From handlooms to hotels by way of Gandhi and the Western Ghats – the story of the Leela Group is unconventional and more than a little charmed. Brian Noone met with the founder
Smiles come easily to Captain C P Krishnan Nair, even in the most august of circumstances. Take the 2010 award ceremony for the Padma Bhushan, one of India’s highest civilian honours. In the official photograph of the recipients, there is only one smile among the two dozen solemn faces – the prime minister and president included – and it belongs to Nair. It is not a grin, not a smirk, but a joyous, full-bodied smile.
That same smile, eyes glinting from behind round horn-rimmed spectacles, also manifests itself when he’s meeting those who are not heads of state. It’s a smile that’s well deserved, for the Kerala native has spent the last 25 years building a stable of highly regarded hotels stretching from his home state in the south all the way up to the recently opened property in Delhi’s diplomatic quarter. It’s a very impressive retirement project – which is not what the 89-year-old calls the hotels but is in effect what they have been.
Nair began his first career at the behest of his wife, Leela, whom he also credits with getting him into the hospitality business. A precocious and newly married army officer not long after partition, Nair says, “She kept asking me why I was saluting all the time. She said I should do something for myself.” His answer was to develop a textile empire, led by the popular “bleeding Madras” fabric in the 1960s, which spanned the globe.
It was a relatively conservative step in the 1980s for the Nairs to conceive and build the first Leela hotel on land they owned near the new international airport in Mumbai. It succeeded beyond all expectations, but now, nearly three decades later, Nair’s anecdotes tend more toward the personal than the professional. He speaks of a childhood where baby elephants were ubiquitous, of a week spent at Gandhi’s ashram as a teen (“I asked for his blessing and he told me to work”), of arranging the recent weddings at his Udaipur hotel for friends’ daughters, including a national newspaper mogul and the local Maharana. But his preferred topic of conversation is nature: he rhapsodises fondly on the beauty and necessity of trees in cities and especially on the flora and fauna of the Western Ghats in India’s southwest.
Surprisingly, his latest hotel, the Leela Palace New Delhi, is short on greenery, though it is long on nearly everything else. More than ten years in the making, the neo-Lutyens design features spacious rooms (the smallest is 46sq m), exquisite details throughout and pleasantly personal service. The top-floor infinity pool and two-storey, maze-like ESPA offer comfortable refuge, but the restaurants are the true highlight. The hotel is home to the first Asian outposts of two New York powerhouses, Le Cirque and Megu, as well as a dazzling, high-ceilinged Indian restaurant, boxy modern fusion café, and clubby dark wood bar with an encyclopaedic drinks list.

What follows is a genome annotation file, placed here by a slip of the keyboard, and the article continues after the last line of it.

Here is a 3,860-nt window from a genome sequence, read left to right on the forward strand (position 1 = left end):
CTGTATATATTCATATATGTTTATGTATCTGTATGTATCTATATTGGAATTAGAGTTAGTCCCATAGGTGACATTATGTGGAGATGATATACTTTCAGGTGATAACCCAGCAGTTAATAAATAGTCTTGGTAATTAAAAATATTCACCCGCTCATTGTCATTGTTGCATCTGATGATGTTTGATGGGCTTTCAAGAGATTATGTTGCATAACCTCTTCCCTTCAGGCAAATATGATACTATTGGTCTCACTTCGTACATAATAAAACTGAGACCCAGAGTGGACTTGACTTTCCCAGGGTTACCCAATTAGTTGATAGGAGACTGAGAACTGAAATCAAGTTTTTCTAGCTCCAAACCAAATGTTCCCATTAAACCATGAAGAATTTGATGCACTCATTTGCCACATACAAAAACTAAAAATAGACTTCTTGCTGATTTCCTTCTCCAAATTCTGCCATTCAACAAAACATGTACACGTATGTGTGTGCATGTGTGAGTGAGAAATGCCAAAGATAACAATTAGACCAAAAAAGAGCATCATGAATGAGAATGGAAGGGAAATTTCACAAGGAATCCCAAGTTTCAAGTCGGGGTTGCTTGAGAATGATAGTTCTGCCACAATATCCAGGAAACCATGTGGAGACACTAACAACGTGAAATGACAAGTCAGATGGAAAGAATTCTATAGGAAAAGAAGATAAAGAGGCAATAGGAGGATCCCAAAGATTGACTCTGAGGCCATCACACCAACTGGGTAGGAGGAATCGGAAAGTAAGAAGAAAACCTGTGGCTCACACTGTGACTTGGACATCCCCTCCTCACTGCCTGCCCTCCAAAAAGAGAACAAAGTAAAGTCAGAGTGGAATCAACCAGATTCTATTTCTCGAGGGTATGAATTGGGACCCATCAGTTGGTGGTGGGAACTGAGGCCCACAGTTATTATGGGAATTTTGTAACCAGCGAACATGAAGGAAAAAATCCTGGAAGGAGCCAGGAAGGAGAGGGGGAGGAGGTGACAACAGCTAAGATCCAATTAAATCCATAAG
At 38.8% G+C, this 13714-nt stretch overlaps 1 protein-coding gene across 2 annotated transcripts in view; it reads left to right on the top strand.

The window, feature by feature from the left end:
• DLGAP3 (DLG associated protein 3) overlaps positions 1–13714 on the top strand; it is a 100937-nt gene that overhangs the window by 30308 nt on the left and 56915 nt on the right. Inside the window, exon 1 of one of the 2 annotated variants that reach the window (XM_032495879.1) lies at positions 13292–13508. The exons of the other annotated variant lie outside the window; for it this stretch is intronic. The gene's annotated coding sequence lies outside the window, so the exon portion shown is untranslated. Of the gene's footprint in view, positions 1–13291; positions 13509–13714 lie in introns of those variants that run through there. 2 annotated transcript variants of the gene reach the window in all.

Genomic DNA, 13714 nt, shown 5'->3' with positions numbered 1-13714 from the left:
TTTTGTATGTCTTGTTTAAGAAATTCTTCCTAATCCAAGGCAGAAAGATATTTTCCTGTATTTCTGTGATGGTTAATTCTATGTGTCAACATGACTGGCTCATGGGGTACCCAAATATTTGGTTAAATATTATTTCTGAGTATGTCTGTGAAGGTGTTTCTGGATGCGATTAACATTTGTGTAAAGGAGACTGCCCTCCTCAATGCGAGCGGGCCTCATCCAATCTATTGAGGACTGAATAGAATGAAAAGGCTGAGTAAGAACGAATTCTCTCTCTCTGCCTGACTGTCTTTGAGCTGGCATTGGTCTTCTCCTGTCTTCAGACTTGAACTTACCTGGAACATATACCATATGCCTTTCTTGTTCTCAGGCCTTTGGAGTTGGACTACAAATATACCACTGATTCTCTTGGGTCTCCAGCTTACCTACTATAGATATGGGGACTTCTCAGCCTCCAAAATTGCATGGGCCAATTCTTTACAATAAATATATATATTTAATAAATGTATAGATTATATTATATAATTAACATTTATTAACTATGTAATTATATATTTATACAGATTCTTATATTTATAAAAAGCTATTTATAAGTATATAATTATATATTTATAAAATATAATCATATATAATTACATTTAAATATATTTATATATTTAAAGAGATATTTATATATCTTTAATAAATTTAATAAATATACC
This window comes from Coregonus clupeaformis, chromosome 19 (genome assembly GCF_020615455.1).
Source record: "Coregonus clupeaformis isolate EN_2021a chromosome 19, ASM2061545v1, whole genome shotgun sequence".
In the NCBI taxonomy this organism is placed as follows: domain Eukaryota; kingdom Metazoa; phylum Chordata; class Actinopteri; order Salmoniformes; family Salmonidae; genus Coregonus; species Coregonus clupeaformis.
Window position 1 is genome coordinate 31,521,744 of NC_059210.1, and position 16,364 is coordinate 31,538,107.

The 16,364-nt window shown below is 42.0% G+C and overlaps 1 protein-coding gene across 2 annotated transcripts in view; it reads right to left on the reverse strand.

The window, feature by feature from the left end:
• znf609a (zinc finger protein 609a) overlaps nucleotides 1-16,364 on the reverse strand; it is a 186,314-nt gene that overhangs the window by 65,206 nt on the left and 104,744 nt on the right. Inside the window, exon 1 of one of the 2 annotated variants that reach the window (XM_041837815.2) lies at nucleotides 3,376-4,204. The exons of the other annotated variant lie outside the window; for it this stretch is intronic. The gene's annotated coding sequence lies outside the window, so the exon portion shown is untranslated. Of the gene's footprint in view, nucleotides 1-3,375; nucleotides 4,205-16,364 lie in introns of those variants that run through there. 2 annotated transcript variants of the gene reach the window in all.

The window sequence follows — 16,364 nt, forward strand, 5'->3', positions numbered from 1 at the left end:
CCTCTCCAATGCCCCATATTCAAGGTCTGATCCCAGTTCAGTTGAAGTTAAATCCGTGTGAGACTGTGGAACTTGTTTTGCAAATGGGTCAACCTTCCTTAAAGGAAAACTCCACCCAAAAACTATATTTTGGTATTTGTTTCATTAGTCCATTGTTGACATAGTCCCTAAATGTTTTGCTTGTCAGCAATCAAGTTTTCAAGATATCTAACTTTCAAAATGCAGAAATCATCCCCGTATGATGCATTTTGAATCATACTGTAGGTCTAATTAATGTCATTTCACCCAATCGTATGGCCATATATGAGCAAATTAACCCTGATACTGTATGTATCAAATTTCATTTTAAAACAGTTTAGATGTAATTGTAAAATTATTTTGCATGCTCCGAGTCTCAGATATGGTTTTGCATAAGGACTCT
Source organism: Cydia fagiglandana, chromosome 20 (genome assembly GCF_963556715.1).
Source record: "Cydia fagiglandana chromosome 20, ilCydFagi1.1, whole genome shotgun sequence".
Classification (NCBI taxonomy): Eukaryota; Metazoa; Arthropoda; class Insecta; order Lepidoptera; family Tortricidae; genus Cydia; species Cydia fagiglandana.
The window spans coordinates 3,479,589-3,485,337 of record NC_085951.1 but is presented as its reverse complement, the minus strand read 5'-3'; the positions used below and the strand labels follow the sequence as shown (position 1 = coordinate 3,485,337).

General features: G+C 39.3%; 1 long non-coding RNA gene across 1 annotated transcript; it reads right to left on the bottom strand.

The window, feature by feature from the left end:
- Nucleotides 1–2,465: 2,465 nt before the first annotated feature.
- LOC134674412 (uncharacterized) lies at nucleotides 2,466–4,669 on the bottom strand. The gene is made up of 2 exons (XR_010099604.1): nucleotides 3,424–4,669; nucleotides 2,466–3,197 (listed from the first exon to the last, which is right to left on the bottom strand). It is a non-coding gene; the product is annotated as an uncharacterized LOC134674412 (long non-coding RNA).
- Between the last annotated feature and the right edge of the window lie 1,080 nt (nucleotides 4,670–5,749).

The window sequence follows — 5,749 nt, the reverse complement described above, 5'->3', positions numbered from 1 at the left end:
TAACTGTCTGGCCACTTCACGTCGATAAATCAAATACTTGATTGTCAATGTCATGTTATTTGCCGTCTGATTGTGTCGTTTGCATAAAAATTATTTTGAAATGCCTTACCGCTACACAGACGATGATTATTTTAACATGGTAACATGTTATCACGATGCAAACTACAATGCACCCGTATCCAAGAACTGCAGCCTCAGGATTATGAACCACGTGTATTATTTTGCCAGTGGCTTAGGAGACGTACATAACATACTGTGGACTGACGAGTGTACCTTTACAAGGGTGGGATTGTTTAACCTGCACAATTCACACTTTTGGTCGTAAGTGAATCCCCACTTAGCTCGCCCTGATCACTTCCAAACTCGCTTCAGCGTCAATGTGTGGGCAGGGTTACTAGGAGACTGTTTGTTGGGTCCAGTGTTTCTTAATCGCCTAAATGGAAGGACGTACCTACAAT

Nair speaks enthusiastically about the art interspersed across the property. He does not mention the price tag (reportedly $5 million), but focuses exclusively on the lasting quality. “The statue in back”, he beams, referring to a 3.2m Devi head placed prominently in the garden, “is made of gold, silver, copper, brass and bronze. It took the artist [Satish Gupta] a year to make, and it is strong – it can never be hurt by the rain, by the sun…by anything.”
Permanence, whether physical or metaphorical, is a strong word to use in the ever-shifting world of hostelry, but it is clear that at the very least Leela has now ascended to the highest ranks of the Indian hospitality firmament, not just with recent properties in Delhi and Udaipur but also with the upcoming opening in Chennai, which Nair says will be “the best hotel in South India”.
Though he isn’t a large man, there are a gravitas and a confidence in Nair’s comportment which enable him to make such declarations credibly. He speaks hopefully, too, about hotels on the horizon in Jaipur, Agra, the backwaters of Kerala, and perhaps beyond the borders. Yet the biggest news with the Leela group is that Nair will be stepping down as chairman soon, to be succeeded by his eldest son Vivek. The hotels have always been a family affair, and will continue to be, he insists, with grandchildren filling in roles as well – and Nair will remain close at hand to “witness” what his progeny will do. Gracious, Cornell-educated Vivek says he has learned from his father “to always question the norm and take on challenges head on”. There is little doubt that he and the next generations of Nairs have also learned how to smile.
Departures, Q3, 2011